The Note: New Verse, Same As the First


Friday is, for all Note readers, time to review our three rings -- week past and week future (and beyond):

Ring 1, Iraq: All the momentum in both parties continues to push towards opposition to the Bush plan, but there is only one commander-in-chief (not 536), and he is still in charge. Where this is headed, no one knows, but for clues for how far (and fast) Congress will go, watch closely the four Johns: Warner, Boehner, Edwards, and Murtha.

Ring 2, other legislative matters: Bush up (going for health, immigration, and environmentally "compromise" -- which will buy him a few moments of good press); Bush down (the Gang of 500 has never cared less about a SOTU, and Tony Snow claims it isn't even written yet!); Pelosi-Reid up (Six in '06 rocks in '07, and the Gang of 500 has never cared more about a SOTU pre-buttal); Reid-Pelosi down (Washington hath no fury like the Dingells scorned, the LAT/Bloomberg poll also says "only 25% of those surveyed believed Democrats have formulated a clear direction for the country; 58% said they had failed to.")

Ring 3, 2008: McCain up (keeps banking key endorsements); McCain down (no longer looks invincible for the general election); Clinton up (gets in the Iraq game); Clinton down (no one cheers for the frontrunner, and every loss stings); Romney up (Olive's party shows he remains the not-McCain leader); Romney down (Scot Lehigh's seminal, must-read, devastating Boston Globe column is like a bad penny LINK); Edwards up (jobless, anti-war candidate can continue to make Iowa inroads and drive Senate-bound rivals batty, while getting EJ Dionne wet kiss LINK and Los Angeles Times love on African-American Palmetto State support LINK); Edwards down (carelessness on the home buying front -- again!!! LINK); Giuliani up (more staff and money on board); Giuliani down (still too many non-believers); all other 2008 hopefuls down (the Big Six CW begins to occify); all other 2008 hopefuls up (hope springs eternal -- if you have $18 million by September).

While President Bush continues to practice his SOTU speech out of public view and heads to Camp David for the weekend, House Speaker Nancy Pelosi (D-CA) and Senate Majority Leader Harry Reid (D-NV) helpfully provide some sound on tape for those weekend curtain-raising stories as they offer that pre-buttal to the State of the Union at the National Press Club at 10:30 am ET in Washington, DC.

According to excerpts of his prepared remarks, Sen. Reid plans to address the President's decision to send additional troops to Iraq by saying, "The President's plan will receive an up-or-down vote in both chambers of Congress. It is the only way the American people can have their voice heard. Our hope. . . is that the President will hear the bipartisan chorus opposing escalation, and work with Democrats to find a new course."

"For over a year, Democrats have been proposing a better plan for Iraq - a plan based on what is in the best interest of our country both now and the future. A plan largely endorsed by the bi-partisan Iraq Study Group. The Democratic plan can be boiled down to three parts: change the military mission, redeploy the troops, and make Iraq's neighbors part of the solution.

And be sure you don't miss Sen. Reid's warning on Iran. "This morning, I'd like to be clear: The President does not have the authority to launch military action in Iran without first seeking Congressional authorization," Reid plans to say. You can read more on ABC News' Political Radar. LINK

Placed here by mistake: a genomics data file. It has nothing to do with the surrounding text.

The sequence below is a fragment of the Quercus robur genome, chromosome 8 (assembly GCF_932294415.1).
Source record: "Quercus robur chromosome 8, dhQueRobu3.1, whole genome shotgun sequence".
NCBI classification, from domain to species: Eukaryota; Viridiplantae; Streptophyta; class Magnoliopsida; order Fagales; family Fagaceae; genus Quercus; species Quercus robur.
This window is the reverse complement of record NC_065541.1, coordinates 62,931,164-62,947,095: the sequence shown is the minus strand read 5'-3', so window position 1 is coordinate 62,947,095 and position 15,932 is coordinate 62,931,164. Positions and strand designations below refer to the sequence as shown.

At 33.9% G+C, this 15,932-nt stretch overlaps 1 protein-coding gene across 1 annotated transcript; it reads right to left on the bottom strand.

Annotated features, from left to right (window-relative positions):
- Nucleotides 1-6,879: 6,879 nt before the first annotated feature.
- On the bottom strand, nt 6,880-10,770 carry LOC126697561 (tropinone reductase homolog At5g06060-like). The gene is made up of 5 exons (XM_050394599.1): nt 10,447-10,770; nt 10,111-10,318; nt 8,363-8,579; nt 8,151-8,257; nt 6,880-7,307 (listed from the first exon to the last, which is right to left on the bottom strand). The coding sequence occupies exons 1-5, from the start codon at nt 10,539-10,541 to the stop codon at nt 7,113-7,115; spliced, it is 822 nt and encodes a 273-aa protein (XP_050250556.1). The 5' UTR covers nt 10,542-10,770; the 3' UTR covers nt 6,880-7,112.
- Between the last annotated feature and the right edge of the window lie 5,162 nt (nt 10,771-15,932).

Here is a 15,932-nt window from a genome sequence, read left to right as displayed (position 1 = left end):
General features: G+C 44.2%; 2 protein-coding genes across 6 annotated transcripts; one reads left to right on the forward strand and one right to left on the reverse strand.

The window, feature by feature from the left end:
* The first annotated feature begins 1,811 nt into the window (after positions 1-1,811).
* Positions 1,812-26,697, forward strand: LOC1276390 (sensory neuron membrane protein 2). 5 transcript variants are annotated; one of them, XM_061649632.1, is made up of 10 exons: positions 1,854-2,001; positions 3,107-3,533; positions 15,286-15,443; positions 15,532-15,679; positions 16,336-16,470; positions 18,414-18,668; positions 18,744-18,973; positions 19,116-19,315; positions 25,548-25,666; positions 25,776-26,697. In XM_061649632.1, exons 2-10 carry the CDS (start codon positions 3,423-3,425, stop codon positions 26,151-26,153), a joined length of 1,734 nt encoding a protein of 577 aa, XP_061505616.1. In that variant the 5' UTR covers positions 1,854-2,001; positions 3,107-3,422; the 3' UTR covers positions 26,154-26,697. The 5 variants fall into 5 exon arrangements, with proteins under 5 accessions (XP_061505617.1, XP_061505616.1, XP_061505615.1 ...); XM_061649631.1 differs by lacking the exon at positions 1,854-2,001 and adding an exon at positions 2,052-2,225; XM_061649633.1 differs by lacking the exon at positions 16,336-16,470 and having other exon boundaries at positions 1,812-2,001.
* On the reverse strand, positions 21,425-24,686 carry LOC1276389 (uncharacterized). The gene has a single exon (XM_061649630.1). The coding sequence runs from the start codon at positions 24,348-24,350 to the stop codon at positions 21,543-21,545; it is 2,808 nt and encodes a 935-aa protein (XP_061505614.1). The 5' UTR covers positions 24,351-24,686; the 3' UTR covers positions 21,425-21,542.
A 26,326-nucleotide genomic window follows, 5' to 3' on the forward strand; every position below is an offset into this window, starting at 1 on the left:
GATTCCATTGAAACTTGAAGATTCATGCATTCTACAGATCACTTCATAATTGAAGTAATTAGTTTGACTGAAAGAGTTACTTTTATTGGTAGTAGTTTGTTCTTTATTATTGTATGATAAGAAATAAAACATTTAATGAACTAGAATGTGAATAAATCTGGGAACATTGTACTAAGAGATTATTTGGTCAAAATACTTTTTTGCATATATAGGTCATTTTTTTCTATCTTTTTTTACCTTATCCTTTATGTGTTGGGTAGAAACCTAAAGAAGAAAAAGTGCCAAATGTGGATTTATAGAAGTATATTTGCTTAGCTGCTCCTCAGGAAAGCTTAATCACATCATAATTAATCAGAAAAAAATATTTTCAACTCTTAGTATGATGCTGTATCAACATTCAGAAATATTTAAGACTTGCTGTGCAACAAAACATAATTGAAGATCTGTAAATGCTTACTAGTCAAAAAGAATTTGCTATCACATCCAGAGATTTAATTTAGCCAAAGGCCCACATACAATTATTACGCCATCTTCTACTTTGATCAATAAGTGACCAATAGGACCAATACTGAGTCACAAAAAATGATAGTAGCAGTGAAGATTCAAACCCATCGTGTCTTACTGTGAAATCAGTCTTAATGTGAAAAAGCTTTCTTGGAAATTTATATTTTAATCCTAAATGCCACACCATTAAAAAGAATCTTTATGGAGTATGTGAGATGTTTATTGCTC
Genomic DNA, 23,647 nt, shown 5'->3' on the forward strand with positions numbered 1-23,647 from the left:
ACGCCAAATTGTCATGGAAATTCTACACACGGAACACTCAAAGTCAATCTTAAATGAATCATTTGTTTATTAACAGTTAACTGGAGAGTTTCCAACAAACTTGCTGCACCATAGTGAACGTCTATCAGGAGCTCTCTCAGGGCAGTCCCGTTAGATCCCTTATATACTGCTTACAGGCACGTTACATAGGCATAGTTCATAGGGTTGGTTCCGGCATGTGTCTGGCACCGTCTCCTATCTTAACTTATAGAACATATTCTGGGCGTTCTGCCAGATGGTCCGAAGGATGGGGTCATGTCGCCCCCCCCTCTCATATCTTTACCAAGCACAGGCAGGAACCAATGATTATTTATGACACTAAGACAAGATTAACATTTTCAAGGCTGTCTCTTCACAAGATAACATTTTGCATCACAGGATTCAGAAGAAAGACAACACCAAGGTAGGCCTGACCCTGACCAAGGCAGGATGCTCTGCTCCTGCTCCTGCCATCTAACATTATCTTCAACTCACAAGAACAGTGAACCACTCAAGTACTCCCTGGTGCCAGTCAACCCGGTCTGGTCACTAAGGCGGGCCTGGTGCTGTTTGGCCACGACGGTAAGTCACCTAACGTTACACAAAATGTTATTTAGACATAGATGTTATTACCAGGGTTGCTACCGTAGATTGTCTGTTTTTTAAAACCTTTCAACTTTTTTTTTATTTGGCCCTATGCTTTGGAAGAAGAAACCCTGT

The Republican National Committee continues its annual winter meeting today and tomorrow, with outgoing RNC Chairman Ken Mehlman presiding over the election of new RNC officers at 10:15 am ET, followed by a 12:30 pm ET media availability with those newly elected officers (likely to be Mike Duncan and Sen. Martinez), before Senate Minority Leader Mitch McConnell (R-KY) delivers luncheon remarks at the Grand Hyatt Hotel in Washington, DC. The meeting concludes with White House Press Secretary Tony Snow's breakfast remarks on Saturday, January 20 at 8:30 am ET. (Don't miss Ralph Z. Hallow's Washington Times story about a push for a secret ballot. LINK

) Sen. McConnell is expected to say that the Senate "got off on the right foot with the lobby reform bill. . . The bill isn't perfect, but it goes a long way toward showing that the Republican Party will hold itself to the highest standards."

"Immigration, Social Security, healthcare, education, energy independence -- we can pass meaningful reforms in all these areas, and we can do it with divided government. Cooperation, as I've said, does not mean capitulation. But failing to find solutions on pressing issues like these does contradict the spirit of our party, and it further jeopardizes our being the party of reform," McConnell is expected to add, according to his prepared remarks.

As Republicans continue to recommit themselves to reform, former Rep. Bob Ney (R-OH) is scheduled to be sentenced at 9:30 am ET in Washington, DC for his role in the Jack Abramoff scandal. Last October, Ney pleaded guilty to conspiracy and making false statements for trading official actions for trips, sports tickets, meals and campaign donations from Abramoff.

Sen. Barack Obama (D-IL) is expected to preside over the Senate at 9:15 am ET and then attend a joint HELP/Appropriations Committee hearing on stem cell research at 11:10 am ET.

The House meets to consider legislation to deny pensions for former members of Congress convicted of felonies, as well as legislation to overhaul the Congressional Page Board, at 10:00 am ET.

The House Foreign Affairs Committee hears from former Rep. Lee Hamilton (D-IN), co-chairman of the Iraq Study Group, and former Secretary of State Lawrence Eagleburger on recommendations for Iraq policy at 10:00 am ET.

Members of the Democratic Party's conservative Blue Dog Coalition hold a press conference on the Iraq war at 11:30 am ET at the US Capitol in Washington, DC, featuring Rep. Patrick Murphy (D-PA), Rep. Jane Harman (D-CA), Rep. John Tanner (D-TN), Rep. Mike Thompson (D-CA), Rep. Jim Marshall (D-GA), Rep. Mike Ross (D-AR), Rep. Allen Boyd (D-FL), Rep. Dennis Moore (D-KS), and Rep. Stephanie Herseth (D-SD).

The Blue Dogs plan to unveil a resolution tomorrow to deal with "fiscal responsibility and accountability" for the Iraq war.